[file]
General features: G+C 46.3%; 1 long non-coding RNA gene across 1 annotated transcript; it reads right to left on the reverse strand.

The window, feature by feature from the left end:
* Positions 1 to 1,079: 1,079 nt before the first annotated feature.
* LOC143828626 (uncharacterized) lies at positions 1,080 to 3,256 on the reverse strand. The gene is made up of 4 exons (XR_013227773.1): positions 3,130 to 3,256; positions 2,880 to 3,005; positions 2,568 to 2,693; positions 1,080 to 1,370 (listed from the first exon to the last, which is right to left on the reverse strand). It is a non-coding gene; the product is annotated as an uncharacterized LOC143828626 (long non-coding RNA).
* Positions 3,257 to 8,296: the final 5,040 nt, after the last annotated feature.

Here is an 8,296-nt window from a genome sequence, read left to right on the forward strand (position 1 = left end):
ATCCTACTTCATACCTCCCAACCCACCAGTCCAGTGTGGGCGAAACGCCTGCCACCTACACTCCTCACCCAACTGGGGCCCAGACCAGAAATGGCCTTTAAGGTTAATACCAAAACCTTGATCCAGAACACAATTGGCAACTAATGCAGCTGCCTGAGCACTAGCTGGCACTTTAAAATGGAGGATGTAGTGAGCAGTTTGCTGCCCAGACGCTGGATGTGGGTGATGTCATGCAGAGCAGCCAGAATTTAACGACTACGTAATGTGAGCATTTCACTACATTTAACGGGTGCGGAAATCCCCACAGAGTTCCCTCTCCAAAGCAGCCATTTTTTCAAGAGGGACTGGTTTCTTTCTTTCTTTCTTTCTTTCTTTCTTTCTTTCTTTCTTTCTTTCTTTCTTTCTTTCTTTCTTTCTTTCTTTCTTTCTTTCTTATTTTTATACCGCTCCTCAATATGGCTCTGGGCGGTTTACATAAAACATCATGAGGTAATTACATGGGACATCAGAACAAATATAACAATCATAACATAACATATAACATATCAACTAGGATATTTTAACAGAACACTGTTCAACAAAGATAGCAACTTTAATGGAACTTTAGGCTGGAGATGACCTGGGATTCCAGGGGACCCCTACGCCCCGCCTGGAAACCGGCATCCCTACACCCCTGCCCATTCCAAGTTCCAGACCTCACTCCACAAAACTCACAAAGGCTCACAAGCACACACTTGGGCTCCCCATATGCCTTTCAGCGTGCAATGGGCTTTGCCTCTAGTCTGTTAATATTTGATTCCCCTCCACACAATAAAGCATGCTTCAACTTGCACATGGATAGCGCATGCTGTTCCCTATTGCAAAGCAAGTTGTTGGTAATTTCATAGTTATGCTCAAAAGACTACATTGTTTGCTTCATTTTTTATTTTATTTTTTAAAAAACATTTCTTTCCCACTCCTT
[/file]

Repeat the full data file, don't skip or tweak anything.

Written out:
General features: G+C 46.3%; 1 long non-coding RNA gene across 1 annotated transcript; it reads right to left on the reverse strand.

The window, feature by feature from the left end:
* Positions 1 to 1,079: 1,079 nt before the first annotated feature.
* LOC143828626 (uncharacterized) lies at positions 1,080 to 3,256 on the reverse strand. The gene is made up of 4 exons (XR_013227773.1): positions 3,130 to 3,256; positions 2,880 to 3,005; positions 2,568 to 2,693; positions 1,080 to 1,370 (listed from the first exon to the last, which is right to left on the reverse strand). It is a non-coding gene; the product is annotated as an uncharacterized LOC143828626 (long non-coding RNA).
* Positions 3,257 to 8,296: the final 5,040 nt, after the last annotated feature.

Here is an 8,296-nt window from a genome sequence, read left to right on the forward strand (position 1 = left end):
ATCCTACTTCATACCTCCCAACCCACCAGTCCAGTGTGGGCGAAACGCCTGCCACCTACACTCCTCACCCAACTGGGGCCCAGACCAGAAATGGCCTTTAAGGTTAATACCAAAACCTTGATCCAGAACACAATTGGCAACTAATGCAGCTGCCTGAGCACTAGCTGGCACTTTAAAATGGAGGATGTAGTGAGCAGTTTGCTGCCCAGACGCTGGATGTGGGTGATGTCATGCAGAGCAGCCAGAATTTAACGACTACGTAATGTGAGCATTTCACTACATTTAACGGGTGCGGAAATCCCCACAGAGTTCCCTCTCCAAAGCAGCCATTTTTTCAAGAGGGACTGGTTTCTTTCTTTCTTTCTTTCTTTCTTTCTTTCTTTCTTTCTTTCTTTCTTTCTTTCTTTCTTTCTTTCTTTCTTTCTTTCTTTCTTATTTTTATACCGCTCCTCAATATGGCTCTGGGCGGTTTACATAAAACATCATGAGGTAATTACATGGGACATCAGAACAAATATAACAATCATAACATAACATATAACATATCAACTAGGATATTTTAACAGAACACTGTTCAACAAAGATAGCAACTTTAATGGAACTTTAGGCTGGAGATGACCTGGGATTCCAGGGGACCCCTACGCCCCGCCTGGAAACCGGCATCCCTACACCCCTGCCCATTCCAAGTTCCAGACCTCACTCCACAAAACTCACAAAGGCTCACAAGCACACACTTGGGCTCCCCATATGCCTTTCAGCGTGCAATGGGCTTTGCCTCTAGTCTGTTAATATTTGATTCCCCTCCACACAATAAAGCATGCTTCAACTTGCACATGGATAGCGCATGCTGTTCCCTATTGCAAAGCAAGTTGTTGGTAATTTCATAGTTATGCTCAAAAGACTACATTGTTTGCTTCATTTTTTATTTTATTTTTTAAAAAACATTTCTTTCCCACTCCTT